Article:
There is insufficient evidence to show that new opioid antagonists are effective in treating constipation due to strong analgesics. Opioids (morphine-like drugs) are substances used to treat severe pain. They cause many side effects, and frequently affect the stomach and bowels. Opioid-induced bowel dysfunction (OBD) is a recently coined term used to describe constipation, incomplete evacuation of the bowels, bloating, and increased reflux of stomach contents. OBD occurs both with short and long term use of opioids, in patients with many types of diseases, and causes increased disease and reduced quality of life. Traditional opioid antagonists (drugs that block the receptors which opioids bind to) can be used to reverse many of the side effects of opioids, including constipation, but because they block opioid receptors in the brain, they may also reverse reduction of pain. The search for opioid antagonists that act only in the gut ("peripherally active" antagonists), therefore not reversing reduction of pain, has produced two new drugs, methylnaltrexone and alvimopan, which are at an advanced phase of development. There is not enough information to make firm conclusions about the safety or effectiveness of traditional opioid antagonists in the treatment of OBD. Alvimopan and methylnaltrexone both show promise in treating OBD, but further data will be required to fully assess their effectiveness.
Insufficient evidence exists for the safety or efficacy of naloxone or nalbuphine in the treatment of OBD. Long-term efficacy and safety of any of the opioid antagonists is unknown, as is the incidence or nature of rare adverse events. Alvimopan and methylnaltrexone both show promise in treating OBD, but further data will be required to fully assess their place in therapy.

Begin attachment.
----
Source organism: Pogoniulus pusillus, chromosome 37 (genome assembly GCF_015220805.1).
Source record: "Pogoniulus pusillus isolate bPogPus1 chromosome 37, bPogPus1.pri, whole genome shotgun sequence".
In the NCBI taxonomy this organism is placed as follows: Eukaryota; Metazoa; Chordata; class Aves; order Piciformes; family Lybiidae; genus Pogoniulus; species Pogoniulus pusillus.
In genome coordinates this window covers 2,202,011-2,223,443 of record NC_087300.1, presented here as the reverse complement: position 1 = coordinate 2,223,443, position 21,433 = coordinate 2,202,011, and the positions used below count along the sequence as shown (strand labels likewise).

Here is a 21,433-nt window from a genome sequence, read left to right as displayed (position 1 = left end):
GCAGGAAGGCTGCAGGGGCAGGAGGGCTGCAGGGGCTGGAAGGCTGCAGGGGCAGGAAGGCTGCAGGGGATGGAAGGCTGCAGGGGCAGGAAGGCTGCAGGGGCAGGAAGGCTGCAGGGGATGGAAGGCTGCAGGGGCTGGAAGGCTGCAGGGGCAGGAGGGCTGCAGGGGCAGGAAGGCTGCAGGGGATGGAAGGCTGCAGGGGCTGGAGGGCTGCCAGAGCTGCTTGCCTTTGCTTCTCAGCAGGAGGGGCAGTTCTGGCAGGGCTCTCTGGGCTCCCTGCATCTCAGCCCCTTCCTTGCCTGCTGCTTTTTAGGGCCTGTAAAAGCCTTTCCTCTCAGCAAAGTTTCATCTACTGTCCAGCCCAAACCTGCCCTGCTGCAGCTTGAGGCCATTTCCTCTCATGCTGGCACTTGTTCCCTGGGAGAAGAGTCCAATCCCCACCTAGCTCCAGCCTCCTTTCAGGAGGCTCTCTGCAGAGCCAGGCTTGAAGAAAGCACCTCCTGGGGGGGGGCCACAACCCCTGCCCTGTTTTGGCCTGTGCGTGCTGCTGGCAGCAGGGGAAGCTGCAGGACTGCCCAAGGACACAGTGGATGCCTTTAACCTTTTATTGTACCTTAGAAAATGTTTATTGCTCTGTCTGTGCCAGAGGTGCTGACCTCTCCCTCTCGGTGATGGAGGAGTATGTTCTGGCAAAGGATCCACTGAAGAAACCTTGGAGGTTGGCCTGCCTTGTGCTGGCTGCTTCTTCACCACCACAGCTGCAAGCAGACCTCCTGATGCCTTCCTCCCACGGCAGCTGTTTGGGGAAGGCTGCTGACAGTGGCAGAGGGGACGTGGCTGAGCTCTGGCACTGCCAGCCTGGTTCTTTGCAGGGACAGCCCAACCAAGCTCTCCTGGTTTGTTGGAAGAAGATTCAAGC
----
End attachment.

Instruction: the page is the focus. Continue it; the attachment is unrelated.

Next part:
Opioid-induced bowel dysfunction (OBD) is characterized by constipation, incomplete evacuation, bloating, and increased gastric reflux. OBD occurs both acutely and chronically, in multiple disease states, resulting in increased morbidity and reduced quality of life.
To compare the efficacy and safety of traditional and peripherally active opioid antagonists versus conventional interventions for OBD.
We searched MEDLINE, the Cochrane Central Register of Controlled Trials and EMBASE in January 2007. Additional reports were identified from the reference lists of retrieved papers.
Studies were included if they were randomized controlled trials that investigated the efficacy of mu-opioid antagonists for OBD.
Data were extracted by two independent review authors and included demographic variables, diagnoses, interventions, efficacy, and adverse events.
Twenty-three studies met inclusion criteria and provided data on 2871 opioid antagonist-treated patients. The opioid antagonists investigated were alvimopan (nine studies), methylnaltrexone (six), naloxone (seven), and nalbuphine (one). Meta-analysis demonstrated that methylnaltrexone and alvimopan were better than placebo in reversing opioid-induced increased gastrointestinal transit time and constipation, and that alvimopan appears to be safe and efficacious in treating postoperative ileus. The incidence of adverse events with opioid antagonists was similar to placebo and generally reported as mild-to-moderate.